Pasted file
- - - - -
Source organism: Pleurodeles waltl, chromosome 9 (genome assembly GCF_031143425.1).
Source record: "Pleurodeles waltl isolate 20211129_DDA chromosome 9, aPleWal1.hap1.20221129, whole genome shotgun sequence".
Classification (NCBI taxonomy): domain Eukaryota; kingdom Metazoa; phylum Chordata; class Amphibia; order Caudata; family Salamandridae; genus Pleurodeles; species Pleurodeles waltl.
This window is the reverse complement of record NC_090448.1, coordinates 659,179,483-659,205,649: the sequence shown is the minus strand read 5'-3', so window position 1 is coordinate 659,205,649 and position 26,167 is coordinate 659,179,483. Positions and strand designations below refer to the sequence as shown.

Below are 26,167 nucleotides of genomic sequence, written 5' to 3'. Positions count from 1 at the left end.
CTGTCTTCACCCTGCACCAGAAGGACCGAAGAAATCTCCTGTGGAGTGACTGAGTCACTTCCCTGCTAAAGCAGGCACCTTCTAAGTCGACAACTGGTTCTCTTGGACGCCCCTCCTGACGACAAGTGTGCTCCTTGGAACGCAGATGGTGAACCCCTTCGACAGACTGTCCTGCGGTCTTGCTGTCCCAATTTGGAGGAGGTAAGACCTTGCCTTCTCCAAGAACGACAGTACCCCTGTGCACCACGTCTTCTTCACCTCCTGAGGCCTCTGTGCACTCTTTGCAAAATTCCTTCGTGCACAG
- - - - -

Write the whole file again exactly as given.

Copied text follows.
Source organism: Pleurodeles waltl, chromosome 9 (genome assembly GCF_031143425.1).
Source record: "Pleurodeles waltl isolate 20211129_DDA chromosome 9, aPleWal1.hap1.20221129, whole genome shotgun sequence".
Classification (NCBI taxonomy): domain Eukaryota; kingdom Metazoa; phylum Chordata; class Amphibia; order Caudata; family Salamandridae; genus Pleurodeles; species Pleurodeles waltl.
This window is the reverse complement of record NC_090448.1, coordinates 659,179,483-659,205,649: the sequence shown is the minus strand read 5'-3', so window position 1 is coordinate 659,205,649 and position 26,167 is coordinate 659,179,483. Positions and strand designations below refer to the sequence as shown.

Below are 26,167 nucleotides of genomic sequence, written 5' to 3'. Positions count from 1 at the left end.
CTGTCTTCACCCTGCACCAGAAGGACCGAAGAAATCTCCTGTGGAGTGACTGAGTCACTTCCCTGCTAAAGCAGGCACCTTCTAAGTCGACAACTGGTTCTCTTGGACGCCCCTCCTGACGACAAGTGTGCTCCTTGGAACGCAGATGGTGAACCCCTTCGACAGACTGTCCTGCGGTCTTGCTGTCCCAATTTGGAGGAGGTAAGACCTTGCCTTCTCCAAGAACGACAGTACCCCTGTGCACCACGTCTTCTTCACCTCCTGAGGCCTCTGTGCACTCTTTGCAAAATTCCTTCGTGCACAG